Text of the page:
When you take the results of root cause analysis and try to see if there are any cyclic relationships, you might end up identifying more effective leverage points where breaking, accelerating or dampening a reinforcing loop with a small effort might have a significant impact on the system.

After studying complexity theory, an interesting approach at looking at these models is never thinking about them in a mode of conflict. Instead, you should be looking at where there is value and trying to apply them where you can realise that value. Never look at models as competing (OR-mode) thinking. View them as complementary (AND-mode thinking)

Systems Diagramming Tools

Just a quick reminder to myself about a number of tools available to people interested in Systems Thinking:

  • Flying Logic (Commerical) – My favourite so far with nice looks, and an emphasis on building the diagram collaboratively instead of simply focusing on output. It automatically adjusts the layout when adding in nodes for minimal line-cross overs. Can be a be nauseating sometimes.
  • Graphviz (Free) – Simple looping diagram that’s easy to automate. Not was good representation for causal loops if you want to discriminate amplifying/dampening cycles, but good bang for buck
  • Omnigraffle (Commercial) – Diagramming tools that makes very snazzy diagrams. Less powerful on automatic layout than Flying Logic. Mostly manual.

Summary of XP2011

First full day of XP2011 was a pretty full schedule as I had to prepare for two lightning talks on different subjects. Fortunately both of the topics were very close to my heart, one about learning using the Dreyfus Model (slides) and the other about Systems Thinking (slides). The second day started off with a great breakfast selection at the conference hotel before kicking into the keynote by Esther Derby. Clearly jetlagged, Derby used a set of hand drawn slides to explain her topic, “No Silver Bullets”.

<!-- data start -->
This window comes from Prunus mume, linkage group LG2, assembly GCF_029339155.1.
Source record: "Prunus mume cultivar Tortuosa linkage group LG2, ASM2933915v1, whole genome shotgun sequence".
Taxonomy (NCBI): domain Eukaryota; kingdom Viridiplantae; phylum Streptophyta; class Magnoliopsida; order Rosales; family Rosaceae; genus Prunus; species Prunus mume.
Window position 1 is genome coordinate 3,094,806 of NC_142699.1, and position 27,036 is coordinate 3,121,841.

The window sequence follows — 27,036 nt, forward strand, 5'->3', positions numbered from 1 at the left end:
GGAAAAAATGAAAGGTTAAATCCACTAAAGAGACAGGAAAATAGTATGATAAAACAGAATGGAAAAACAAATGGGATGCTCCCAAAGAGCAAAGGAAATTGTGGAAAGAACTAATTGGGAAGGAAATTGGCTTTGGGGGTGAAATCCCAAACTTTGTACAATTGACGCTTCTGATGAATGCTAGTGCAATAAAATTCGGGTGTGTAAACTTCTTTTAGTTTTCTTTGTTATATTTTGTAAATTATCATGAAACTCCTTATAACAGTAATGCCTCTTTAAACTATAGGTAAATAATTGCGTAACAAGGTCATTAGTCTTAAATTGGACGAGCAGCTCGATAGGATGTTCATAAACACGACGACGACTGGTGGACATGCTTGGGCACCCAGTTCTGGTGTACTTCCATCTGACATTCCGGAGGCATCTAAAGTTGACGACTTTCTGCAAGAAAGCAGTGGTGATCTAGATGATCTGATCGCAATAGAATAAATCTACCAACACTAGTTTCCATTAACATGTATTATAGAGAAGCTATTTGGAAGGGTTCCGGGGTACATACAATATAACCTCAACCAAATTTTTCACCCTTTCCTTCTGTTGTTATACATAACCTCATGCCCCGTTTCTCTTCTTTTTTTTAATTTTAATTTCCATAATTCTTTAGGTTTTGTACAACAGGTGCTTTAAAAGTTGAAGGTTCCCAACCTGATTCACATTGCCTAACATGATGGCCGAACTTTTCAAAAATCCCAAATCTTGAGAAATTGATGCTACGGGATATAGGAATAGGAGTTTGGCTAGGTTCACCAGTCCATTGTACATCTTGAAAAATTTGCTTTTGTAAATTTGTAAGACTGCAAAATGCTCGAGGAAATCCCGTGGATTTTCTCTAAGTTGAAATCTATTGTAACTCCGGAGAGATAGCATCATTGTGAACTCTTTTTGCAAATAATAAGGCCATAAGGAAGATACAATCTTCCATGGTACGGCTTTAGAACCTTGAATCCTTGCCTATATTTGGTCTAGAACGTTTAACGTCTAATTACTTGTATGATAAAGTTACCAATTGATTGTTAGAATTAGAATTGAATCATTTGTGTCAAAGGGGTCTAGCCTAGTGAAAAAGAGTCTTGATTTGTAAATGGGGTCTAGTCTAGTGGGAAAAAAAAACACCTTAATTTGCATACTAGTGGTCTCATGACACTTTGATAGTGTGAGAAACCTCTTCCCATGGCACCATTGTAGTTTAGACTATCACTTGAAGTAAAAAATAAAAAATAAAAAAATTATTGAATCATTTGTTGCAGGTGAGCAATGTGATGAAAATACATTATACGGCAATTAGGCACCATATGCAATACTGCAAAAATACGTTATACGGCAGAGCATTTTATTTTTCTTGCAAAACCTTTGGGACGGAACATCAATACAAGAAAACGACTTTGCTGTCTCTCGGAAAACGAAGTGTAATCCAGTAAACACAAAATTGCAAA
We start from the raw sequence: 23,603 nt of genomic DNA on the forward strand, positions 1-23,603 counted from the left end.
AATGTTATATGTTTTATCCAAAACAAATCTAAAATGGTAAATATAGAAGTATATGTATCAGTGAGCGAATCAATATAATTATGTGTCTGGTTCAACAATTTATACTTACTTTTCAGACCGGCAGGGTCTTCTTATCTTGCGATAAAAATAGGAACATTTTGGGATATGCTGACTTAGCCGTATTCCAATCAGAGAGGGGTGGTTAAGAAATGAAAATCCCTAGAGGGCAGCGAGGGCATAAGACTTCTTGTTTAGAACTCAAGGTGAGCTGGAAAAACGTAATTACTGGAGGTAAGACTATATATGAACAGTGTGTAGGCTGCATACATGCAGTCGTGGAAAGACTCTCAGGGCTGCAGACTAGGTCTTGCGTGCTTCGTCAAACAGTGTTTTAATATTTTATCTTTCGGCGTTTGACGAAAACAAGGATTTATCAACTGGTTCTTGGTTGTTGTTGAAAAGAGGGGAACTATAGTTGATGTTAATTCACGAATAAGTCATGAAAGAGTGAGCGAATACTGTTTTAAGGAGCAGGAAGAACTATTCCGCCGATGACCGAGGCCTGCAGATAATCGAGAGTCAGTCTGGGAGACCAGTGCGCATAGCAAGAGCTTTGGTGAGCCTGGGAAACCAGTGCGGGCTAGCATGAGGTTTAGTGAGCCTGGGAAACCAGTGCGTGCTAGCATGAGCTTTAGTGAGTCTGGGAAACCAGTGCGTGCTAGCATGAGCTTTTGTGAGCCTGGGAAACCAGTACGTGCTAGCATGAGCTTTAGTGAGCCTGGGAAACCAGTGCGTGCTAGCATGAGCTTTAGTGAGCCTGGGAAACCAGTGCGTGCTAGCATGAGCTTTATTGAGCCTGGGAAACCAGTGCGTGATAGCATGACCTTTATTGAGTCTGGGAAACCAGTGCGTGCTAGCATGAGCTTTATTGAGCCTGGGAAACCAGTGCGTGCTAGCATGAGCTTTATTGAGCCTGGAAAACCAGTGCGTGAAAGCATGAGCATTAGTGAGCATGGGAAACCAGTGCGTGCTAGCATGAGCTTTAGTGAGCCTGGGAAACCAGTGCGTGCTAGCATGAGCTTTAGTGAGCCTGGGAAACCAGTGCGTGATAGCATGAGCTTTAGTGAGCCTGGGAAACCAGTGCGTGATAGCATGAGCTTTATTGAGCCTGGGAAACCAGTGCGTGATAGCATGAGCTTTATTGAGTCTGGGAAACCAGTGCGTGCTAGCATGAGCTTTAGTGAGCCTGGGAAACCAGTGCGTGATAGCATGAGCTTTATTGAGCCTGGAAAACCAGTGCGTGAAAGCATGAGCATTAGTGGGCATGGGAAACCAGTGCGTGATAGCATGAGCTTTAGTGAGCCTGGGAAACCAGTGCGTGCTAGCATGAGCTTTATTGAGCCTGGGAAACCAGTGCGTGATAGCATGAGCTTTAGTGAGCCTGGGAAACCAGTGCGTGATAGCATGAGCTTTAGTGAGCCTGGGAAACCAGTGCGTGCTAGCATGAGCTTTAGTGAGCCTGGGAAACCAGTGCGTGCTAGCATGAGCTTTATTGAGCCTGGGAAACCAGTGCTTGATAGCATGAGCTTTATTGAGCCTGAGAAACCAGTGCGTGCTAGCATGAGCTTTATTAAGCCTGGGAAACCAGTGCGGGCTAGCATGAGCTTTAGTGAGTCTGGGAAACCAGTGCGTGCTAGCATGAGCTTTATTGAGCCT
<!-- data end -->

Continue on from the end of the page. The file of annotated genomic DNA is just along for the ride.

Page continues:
Her presentation style was very conversational and I can’t say that the crowd responded very well to this. Perhaps it was their jetlag as well, or the way the room had been set up. Nevertheless, through many of her stories, I still saw many heads nodding and a really great response on twitter to the things that she was saying.

I’ve followed Derby’s writing for years and could only wish more people would be exposed to them. As a result, I found many of the topics and opinions I found interesting reinforced, such as failing to address the management layer inevitably means agile adoption hits a hard ceiling. Or the oscillating behaviour that results when managers attempt to react to a system with long delays in its feedback cycle. I appreciated the very vivid term, “Bang! Bang!”-management style describing the style of managers who seem to have only two distinct and opposing reactions to a system, unable to moderate their use and wait for systems to find a new equilibrium. If you imagine these two opposing reactions the result of a huge iron lever being flipped, hopefully you can imagine where the noise comes from.

Derby covered lots of different areas, quoting a few people like Donella H Meadows, “The original purpose of hierarchies was to serve the sub systems, not the other way around.” And the work that George Lakoff does with word association with metaphors in our everyday use. Raising self awareness of your own in built biases and metaphors is another key thing she emphasised focusing on the judgements, habits, feelings, thoughts, mental models, beliefs, rules and values we tend to be intrinsically governed by. I particularly liked the phrase she uses to help people uncover their own and others’ mental models, “In what world would this make sense?”

She told one great story about the dangers of measurements as targets, using the example of the manager who decided to “Grade developer estimates”. This manager decided to give A’s to those who estimated on time, B’s to those who estimated over time, and C’s to those who estimated under time. Of course, you can imagine what magically happened as people’s grades mysteriously improved.

She also reminded me of the work of Ackoff, who I need to revisit, and the great work that he’s written about Systems Thinking. I have only been able to refer to the Fifth Discipline as a Systems Thinking book, but I really need to read his other ones to see if they would be of use, or are more accessible.